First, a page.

For more information about the program, call (757) 369-5004 or email email@example.com.
Special Homeschool Admission to JYF Museums
Homeschool families can visit Jamestown Settlement and the Yorktown Victory Center for special programming with a ticket available from Sept. 8-23.
Jamestown Settlement and Yorktown Victory Center homeschool programs coincide with CW’s “Homeschool Experience.”
The special ticket, which costs $10.50 per family member in advance and $11 starting Sept. 1, provides unlimited admission to both museums from Sept. 8-23. The ticket also gives an opportunity to pre-register for optional hands-on classroom programs and family guided tours of the museum’s outdoor living history areas.
Homeschool families also can participate in colonial games from 10 a.m. to 3 p.m. Sept. 15 and 22 at Jamestown Settlement and Sept. 16 and 23 at the Yorktown Victory Center. Children age three and under receive complimentary admission.
Classroom programs last one hour. Based on space availability, students can enroll in one of four programs at each museum, according to grade level from preschool to 12th grade.
The deadline to register for hands-on classroom programs and guided tours is 5 p.m. three business days prior to the program or tour. Jamestown Settlement and Yorktown Victory Center homeschool programs are offered twice a year, and the next session will be held on February 16-24, 2013. For more information about the Foundation’s homeschool programs or to register, contact Group Reservations at (757) 253-4939 or toll-free (888) 868-7593, or click here.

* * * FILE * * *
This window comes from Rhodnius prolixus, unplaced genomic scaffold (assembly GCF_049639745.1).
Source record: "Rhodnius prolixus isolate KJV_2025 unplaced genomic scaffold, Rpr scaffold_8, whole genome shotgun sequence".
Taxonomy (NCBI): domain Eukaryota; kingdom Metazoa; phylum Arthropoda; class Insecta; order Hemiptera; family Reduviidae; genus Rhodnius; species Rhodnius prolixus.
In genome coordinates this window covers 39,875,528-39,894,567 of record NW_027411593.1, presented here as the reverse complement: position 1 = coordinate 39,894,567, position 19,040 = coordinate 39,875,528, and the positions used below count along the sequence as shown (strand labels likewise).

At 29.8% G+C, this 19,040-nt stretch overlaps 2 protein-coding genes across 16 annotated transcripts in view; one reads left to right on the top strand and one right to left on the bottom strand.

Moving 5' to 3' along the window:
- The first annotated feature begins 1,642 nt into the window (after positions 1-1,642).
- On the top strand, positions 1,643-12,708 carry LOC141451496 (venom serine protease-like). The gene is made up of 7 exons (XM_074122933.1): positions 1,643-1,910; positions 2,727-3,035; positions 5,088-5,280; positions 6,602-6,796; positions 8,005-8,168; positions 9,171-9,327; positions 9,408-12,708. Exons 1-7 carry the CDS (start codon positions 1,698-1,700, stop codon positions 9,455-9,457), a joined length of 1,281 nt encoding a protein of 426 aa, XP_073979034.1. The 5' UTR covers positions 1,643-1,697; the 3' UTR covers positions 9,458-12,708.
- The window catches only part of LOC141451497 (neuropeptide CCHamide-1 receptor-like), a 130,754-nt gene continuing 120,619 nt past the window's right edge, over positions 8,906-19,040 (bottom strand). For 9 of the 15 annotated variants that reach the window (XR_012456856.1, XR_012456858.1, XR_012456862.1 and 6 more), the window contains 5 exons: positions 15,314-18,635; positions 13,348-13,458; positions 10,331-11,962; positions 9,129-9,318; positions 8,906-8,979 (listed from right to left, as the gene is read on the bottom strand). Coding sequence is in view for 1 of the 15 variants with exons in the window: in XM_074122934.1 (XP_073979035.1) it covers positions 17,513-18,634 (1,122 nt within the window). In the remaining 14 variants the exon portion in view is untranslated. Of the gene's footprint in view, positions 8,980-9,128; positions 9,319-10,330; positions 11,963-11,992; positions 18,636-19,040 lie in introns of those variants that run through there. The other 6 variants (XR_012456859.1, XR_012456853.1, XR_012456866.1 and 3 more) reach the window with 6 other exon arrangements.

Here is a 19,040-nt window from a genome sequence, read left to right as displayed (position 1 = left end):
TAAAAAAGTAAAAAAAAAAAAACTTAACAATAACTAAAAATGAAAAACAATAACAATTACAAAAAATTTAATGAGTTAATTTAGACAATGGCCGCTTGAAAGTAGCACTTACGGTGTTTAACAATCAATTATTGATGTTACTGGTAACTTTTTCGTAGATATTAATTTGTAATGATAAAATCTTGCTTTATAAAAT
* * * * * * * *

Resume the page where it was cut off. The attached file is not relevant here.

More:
CW Electronic Field Trip Free in September
Colonial Williamsburg will provide access to its electronic field trip, “The Will of the People,” for free for the month of September.
“The Will of the People” examines the presidential election of 1800, one of the most bitter in U.S. History. In it, Thomas Jefferson explains how negative campaigning, partisan politics and contested elections have always been part of the U.S. political system.
Any school, homeschool family or individual will have free access to the streaming electronic field trip video, teacher guide and student Web activities. To register, click here.
After September, “The Will of the People” will be available for $120 per school as part of Colonial Williamsburg’s 2012 – 2013 Electronic Field Trip Series. Registration for the complimentary program is open now through the month of September.
Colonial Williamsburg’s Electronic Field Trips tell the stories of the country’s founding and span a broad range of historical subjects from colonial times to the present. These distance learning programs, written and produced by Colonial Williamsburg, are created especially for grades 4–8 and are broadcast one Thursday each month from October through April at 10 a.m. and 1 p.m. Eastern time on participating public television stations and cable channels across the country.